Posted by on October 9, 2015 in Blog | Comments Off on METALLIC PARTICLES AFTER PHACOMULSIFICATION


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This picture was taken by Julian Tendero, Optometrist from Baviera Clinica in Albacete (Spain). It shows a metallic? foreign body after phacoemulsification. We have reviewed the subject and we here show a resume.

Metallic pieces in the anterior chamber, usually attached to the iris, after phacoemulsification, are very common. The first publication I could find about it comes from Dunbar et al. in 1995 (Dunbar CM, Goble RR, Gregory DW, Church WC. Intraocular deposition of metallic fragments during phacoemulsification: possible causes and effects. Eye (1995) 9:434-436). They studied in the slit-lamp 56 eyes which had undergone routine phacoemulsification and found metallic particles in 86% of the eyes. They studied and photographed twelve phacoemulsification needles and concluded that the cause of the FBs is not the touching of metallic instruments with the vibrating phaco tip, but the wear of the middle part of the needle. They also showed their concern because these particles are not inert and they could attract macrophages that release lysosomal enzymes, collagenase, interleukines and prostaglandines. Does it sound like potential TASS?.

 Soon after, Braunstein et al. in 1996 (Braunstein RE, Cotliar AM, Wirostko BM, Gorman BD: Intraocular metallic-appearing foreing bodies after phacoemulsification. J Cataract Refract Surg 1996;22:1247-1250). suggested that touching between the phaco tip and the metallic instruments produces these small pieces that usually stay stuck to the iris. They show their concerns about what will happen to these foreign bodies (FB) in the long term. Also what will happen in case of needing a MRI scan. They mention a paper by Kelsey et al. (Kelsey CA, King JN, Keck GM et al. Ocular hazard of metallic fragments during MR imaging at 0,06T. Radiology 1991; 180:282-283) where the authors state that a metallic FB will not move if it is not bigger than 560 microns).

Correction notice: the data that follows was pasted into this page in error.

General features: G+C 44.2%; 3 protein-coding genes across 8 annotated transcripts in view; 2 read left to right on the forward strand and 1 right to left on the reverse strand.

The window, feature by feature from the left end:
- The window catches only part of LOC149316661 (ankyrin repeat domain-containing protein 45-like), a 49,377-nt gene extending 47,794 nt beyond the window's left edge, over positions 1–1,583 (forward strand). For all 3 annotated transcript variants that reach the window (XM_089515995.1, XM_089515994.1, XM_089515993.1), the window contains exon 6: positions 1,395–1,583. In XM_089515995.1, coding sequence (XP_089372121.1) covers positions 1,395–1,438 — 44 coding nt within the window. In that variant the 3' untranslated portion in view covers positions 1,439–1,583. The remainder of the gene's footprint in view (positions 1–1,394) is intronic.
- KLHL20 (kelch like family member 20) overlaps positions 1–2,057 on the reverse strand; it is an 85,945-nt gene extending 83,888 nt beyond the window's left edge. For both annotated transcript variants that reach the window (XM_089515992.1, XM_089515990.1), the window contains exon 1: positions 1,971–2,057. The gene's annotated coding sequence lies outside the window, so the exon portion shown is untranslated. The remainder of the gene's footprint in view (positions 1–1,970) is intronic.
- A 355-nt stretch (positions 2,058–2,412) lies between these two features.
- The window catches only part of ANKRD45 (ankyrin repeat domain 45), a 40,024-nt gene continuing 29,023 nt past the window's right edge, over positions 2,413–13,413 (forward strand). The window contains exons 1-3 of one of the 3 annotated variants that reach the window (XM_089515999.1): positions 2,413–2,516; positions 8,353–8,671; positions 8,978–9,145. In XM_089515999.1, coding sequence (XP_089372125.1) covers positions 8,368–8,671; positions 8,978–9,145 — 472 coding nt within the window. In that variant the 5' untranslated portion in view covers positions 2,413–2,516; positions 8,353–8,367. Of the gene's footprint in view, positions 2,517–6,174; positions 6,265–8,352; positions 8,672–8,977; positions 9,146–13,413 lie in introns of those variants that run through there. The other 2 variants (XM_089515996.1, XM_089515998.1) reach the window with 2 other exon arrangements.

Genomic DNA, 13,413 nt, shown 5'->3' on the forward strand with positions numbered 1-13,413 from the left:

Davis et (Davis PL, Mastel D. Anterior chamber fragments after phacoemulsification surgery. J Cataract Refract Surg 1998; 24:810-813) had noticed the metallic particles back in 1988 and also had heard the explanations of a spokesperson from a manufacturing company, who recommended that all new needles were run for two minutes before use. They think that the particles are attached to the new phaco needles and become loose during the procedure. They also give information about a report from the SMRI Safety Committee, that suggest that metal fragments in animal eyes must be 3.0 x 1.0 x 1.0 mm before they rotate in the eye.
The Query No: 1857 of the All India Ophthalmological Society, published in 2013, asks about the origin of these metallic particles after phacoemulsification. Each of the six answers gives a different provenance: from the second instrument, from the viscoelastic cannula, from the internal lumen of the I/A tip, phaco tip as it gets older and from the wrench used to tighten the phaco tip. But look at the interesting answer fro Dr Sunil Moreker: